git log

Those are just a few of the commands you can use with Git. I plan on creating a more in depth video tutorial on all the advanced functionality that Git provides.
Make sure you subscribe to my channel so you can be notified when videos are released.

Gulp

Gulp is a toolkit for automating painful or time-consuming tasks in your development workflow, so you can stop messing around and build something.
It is used to automate some of the tasks that can consume a significant amount of your time like:

  • minifying code
  • concatenating files
  • linting your JavaScript
  • Compiling your CSS with Sass
  • and more

If you want to use Gulp, you will need to download Node.js which comes NPM aka Node Package Manager. You can get Node from their official website NodeJS

Once you have Node installed, you can get Gulp from the command line. Open your terminal or git bash and install Gulp Globally with the following command.

This installs gulp globally.

npm install --global gulp-cli

Type this in the folder you want Gulp to work in.

npm install --save-dev gulp

Create a gulpfile.js file in the root of the project folder/directory you’ll be working in.

var gulp = require('gulp');
gulp.task('default', function() {
  // place code for your default task here
});

Then in the command line (make sure you’re in the right directory) test if Gulp is working.

gulp

Here is an example of one of my gulpfile.js files.

var themename = 'devwp';

var gulp = require('gulp'),
	// Prepare and optimize code etc
	autoprefixer = require('autoprefixer'),
	browserSync = require('browser-sync').create(),
	postcss = require('gulp-postcss'),
	sass = require('gulp-sass'),
	sourcemaps = require('gulp-sourcemaps'),
	jshint = require('gulp-jshint');
 	concat = require('gulp-concat'),
  uglify   = require('gulp-uglify'),

	// Only work with new or updated files
	newer = require('gulp-newer'),

	// Name of working theme folder
	root = '../' + themename + '/',
	scss = root + 'sass/',
	js = root + 'js/',
  srcjs = root + 'srcjs/',
	languages = root + 'languages/';


// CSS via Sass and Autoprefixer
gulp.task('css', function() {
	return gulp.src(scss + '{style.scss,rtl.scss}')
	.pipe(sourcemaps.init())
	.pipe(sass({
		outputStyle: 'expanded',
		indentType: 'tab',
		indentWidth: '1'
	}).on('error', sass.logError))
	.pipe(postcss([
		autoprefixer('last 2 versions', '> 1%')
	]))
	.pipe(sourcemaps.write(scss + 'maps'))
	.pipe(gulp.dest(root));
});

// JavaScript
gulp.task('javascript', function() {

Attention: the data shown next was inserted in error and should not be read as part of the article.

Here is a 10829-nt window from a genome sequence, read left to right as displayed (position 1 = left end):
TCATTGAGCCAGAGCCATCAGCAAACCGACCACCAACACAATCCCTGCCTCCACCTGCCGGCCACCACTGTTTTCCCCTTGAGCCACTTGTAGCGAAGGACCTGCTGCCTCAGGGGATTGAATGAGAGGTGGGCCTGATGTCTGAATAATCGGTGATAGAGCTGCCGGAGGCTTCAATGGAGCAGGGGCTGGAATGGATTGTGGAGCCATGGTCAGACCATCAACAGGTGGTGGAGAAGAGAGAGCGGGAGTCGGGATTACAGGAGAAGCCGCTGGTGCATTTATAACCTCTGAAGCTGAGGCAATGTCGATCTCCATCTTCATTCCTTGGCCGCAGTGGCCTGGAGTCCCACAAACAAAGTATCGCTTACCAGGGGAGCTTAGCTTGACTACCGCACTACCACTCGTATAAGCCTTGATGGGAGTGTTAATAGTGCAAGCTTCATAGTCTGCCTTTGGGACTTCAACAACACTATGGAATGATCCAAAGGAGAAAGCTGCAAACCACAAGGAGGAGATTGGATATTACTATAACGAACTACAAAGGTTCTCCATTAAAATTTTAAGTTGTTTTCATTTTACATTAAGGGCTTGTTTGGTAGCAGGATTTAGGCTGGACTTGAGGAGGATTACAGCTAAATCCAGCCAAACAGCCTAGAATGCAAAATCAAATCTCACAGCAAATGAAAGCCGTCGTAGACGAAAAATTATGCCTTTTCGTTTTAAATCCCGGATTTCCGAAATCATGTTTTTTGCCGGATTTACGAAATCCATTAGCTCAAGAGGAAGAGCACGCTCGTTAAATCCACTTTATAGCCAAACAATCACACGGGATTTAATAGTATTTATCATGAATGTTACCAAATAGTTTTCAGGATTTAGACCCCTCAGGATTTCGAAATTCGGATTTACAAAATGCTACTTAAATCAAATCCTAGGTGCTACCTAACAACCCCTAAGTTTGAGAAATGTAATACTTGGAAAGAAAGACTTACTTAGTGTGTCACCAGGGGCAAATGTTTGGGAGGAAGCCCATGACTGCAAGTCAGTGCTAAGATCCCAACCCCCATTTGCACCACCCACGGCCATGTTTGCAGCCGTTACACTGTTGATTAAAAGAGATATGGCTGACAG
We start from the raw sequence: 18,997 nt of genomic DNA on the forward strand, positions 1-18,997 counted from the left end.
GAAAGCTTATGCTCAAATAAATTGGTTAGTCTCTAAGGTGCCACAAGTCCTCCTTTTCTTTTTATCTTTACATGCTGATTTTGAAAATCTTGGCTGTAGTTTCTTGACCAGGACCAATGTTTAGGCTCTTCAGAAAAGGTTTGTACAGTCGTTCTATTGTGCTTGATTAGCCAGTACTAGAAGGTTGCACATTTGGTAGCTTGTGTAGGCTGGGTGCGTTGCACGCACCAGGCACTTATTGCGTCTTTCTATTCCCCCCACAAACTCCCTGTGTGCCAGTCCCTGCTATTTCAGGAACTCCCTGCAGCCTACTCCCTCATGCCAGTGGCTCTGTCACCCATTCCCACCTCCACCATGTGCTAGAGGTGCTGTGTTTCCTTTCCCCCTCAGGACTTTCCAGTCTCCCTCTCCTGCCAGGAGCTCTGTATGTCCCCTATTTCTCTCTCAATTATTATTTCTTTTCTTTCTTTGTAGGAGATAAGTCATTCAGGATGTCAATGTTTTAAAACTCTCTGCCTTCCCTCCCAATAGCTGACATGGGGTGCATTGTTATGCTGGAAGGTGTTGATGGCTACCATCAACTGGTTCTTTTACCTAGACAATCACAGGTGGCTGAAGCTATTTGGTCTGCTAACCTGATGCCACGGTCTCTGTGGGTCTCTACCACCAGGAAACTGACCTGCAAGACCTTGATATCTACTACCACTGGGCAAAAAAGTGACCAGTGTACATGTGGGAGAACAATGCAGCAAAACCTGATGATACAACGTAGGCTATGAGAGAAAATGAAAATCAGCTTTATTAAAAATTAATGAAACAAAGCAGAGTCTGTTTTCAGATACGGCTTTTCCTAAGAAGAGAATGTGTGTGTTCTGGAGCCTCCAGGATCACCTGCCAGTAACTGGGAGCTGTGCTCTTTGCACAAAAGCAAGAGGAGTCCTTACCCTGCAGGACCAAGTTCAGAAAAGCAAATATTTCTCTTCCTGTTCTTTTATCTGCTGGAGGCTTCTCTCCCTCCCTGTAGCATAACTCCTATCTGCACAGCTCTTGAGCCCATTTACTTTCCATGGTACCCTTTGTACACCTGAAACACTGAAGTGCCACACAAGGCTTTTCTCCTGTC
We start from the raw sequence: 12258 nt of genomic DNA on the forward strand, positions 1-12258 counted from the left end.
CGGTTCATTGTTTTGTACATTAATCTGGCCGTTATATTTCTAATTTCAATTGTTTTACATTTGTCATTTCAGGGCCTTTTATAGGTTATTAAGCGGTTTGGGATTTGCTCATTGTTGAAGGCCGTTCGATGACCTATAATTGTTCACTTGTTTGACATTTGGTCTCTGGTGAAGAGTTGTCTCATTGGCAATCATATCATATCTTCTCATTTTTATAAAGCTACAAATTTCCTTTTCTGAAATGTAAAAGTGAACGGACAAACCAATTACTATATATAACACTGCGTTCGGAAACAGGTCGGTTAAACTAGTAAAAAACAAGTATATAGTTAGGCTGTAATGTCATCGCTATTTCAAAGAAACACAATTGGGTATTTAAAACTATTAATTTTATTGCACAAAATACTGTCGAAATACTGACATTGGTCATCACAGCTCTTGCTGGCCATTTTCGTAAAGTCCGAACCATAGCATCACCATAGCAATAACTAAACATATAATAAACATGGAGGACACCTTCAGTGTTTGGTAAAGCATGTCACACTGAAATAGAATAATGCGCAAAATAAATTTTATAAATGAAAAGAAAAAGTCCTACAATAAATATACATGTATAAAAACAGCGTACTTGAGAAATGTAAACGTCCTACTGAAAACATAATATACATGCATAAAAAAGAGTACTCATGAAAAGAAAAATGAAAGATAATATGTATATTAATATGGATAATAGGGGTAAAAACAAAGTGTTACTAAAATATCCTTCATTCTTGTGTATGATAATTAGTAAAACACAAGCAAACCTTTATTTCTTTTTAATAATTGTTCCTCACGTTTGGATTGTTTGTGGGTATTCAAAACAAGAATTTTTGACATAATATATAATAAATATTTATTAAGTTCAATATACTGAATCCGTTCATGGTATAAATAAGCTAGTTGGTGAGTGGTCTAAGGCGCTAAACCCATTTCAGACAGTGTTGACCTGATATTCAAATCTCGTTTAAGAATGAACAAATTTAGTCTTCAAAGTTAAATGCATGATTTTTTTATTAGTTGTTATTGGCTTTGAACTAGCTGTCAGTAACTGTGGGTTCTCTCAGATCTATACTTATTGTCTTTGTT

return gulp.src([srcjs + '*.js'])
	.pipe(jshint())
	.pipe(jshint.reporter('fail'))
	.pipe(concat('theme.js'))
	.pipe(uglify())
	.pipe(gulp.dest(js));
});

// Watch everything
gulp.task('watch', function() {
	browserSync.init({
		open: 'external',
		proxy: 'http://localhost:8888/newwp/',
		port: 8080
	});
	gulp.watch([root + '**/*.css', root + '**/*.scss' ], ['css']);
	gulp.watch(srcjs + '**/*.js', ['javascript']);
    gulp.watch(root + '**/*').on('change', browserSync.reload);
});


// Default task (runs at initiation: gulp --verbose)
gulp.task('default', ['watch']);

This is an example of my package.json file.

{
  "name": "devwp",
  "version": "0.0.1",
  "description": "Accessible WordPress theme utilizing flex layouts and modern development practices.",
  "main": "index.php",
  "author": "Joel Rivera",
  "license": "GPL-3.0",
  "devDependencies": {
    "autoprefixer": "^6.5.2",
    "browser-sync": "^2.17.6",
    "gulp": "^3.9.1",
    "gulp-concat": "^2.6.1",
    "gulp-jshint": "^2.0.4",
    "gulp-newer": "^1.3.0",
    "gulp-postcss": "^6.2.0",
    "gulp-sass": "^2.3.2",
    "gulp-sourcemaps": "^2.2.0",
    "gulp-uglify": "^3.0.0",
    "jshint": "^2.9.4"
  }
}

Watch the video at the top of this article to see this in action.

WordPress

Since I create websites using WordPress, it’s a major part of my toolset. While I can code a website from scratch using just HTML, CSS, JavaScript, PHP and MySQL, using WordPress makes it more cost effective and easier to hand off to clients. It also decreases the ongoing maintenance costs of owning a website.

To work with WordPress locally, you would just get it from Download WordPress and then you would place the extracted zip folder in your htdocs folder of your local webserver.

You would then need to start your local server and create a database for it. Then you would go to your browser and file path in the url bar and follow the prompts for setting it up. You can see how this is done in the video above.

WordPress Starter Theme

The team at Automattic has created a barebones starter theme called Underscores which you can get from Get Underscores. I have another video that walks you through this starter theme.

In the video above, I take you on a tour of the Underscores Starter theme and how it can speed up your WordPress Theme Development. All you need to do is style it out and add your html/css. You can also extend it by adding more advanced functionality which is what I’ve done with EVO Pro – Premium WordPress Theme

Final Thoughts

Being a Web Developer & Designer who focuses on WordPress Development is a fulltime job. Especially staying on top of all the tools of the trade. Fortunately, these same tools can make you significantly more productive.

Hopefully you found this article helpful and if you want to see how I use these advanced web development tools, then watch the video and you will see how they all work together.

Feel free to share your thoughts, subscribe and share. Thanks for taking the time to read this post and watch the video. In the next few weeks I will upload a video on how to handle the frontend style and layouts for our starter theme, so make sure you subscribe.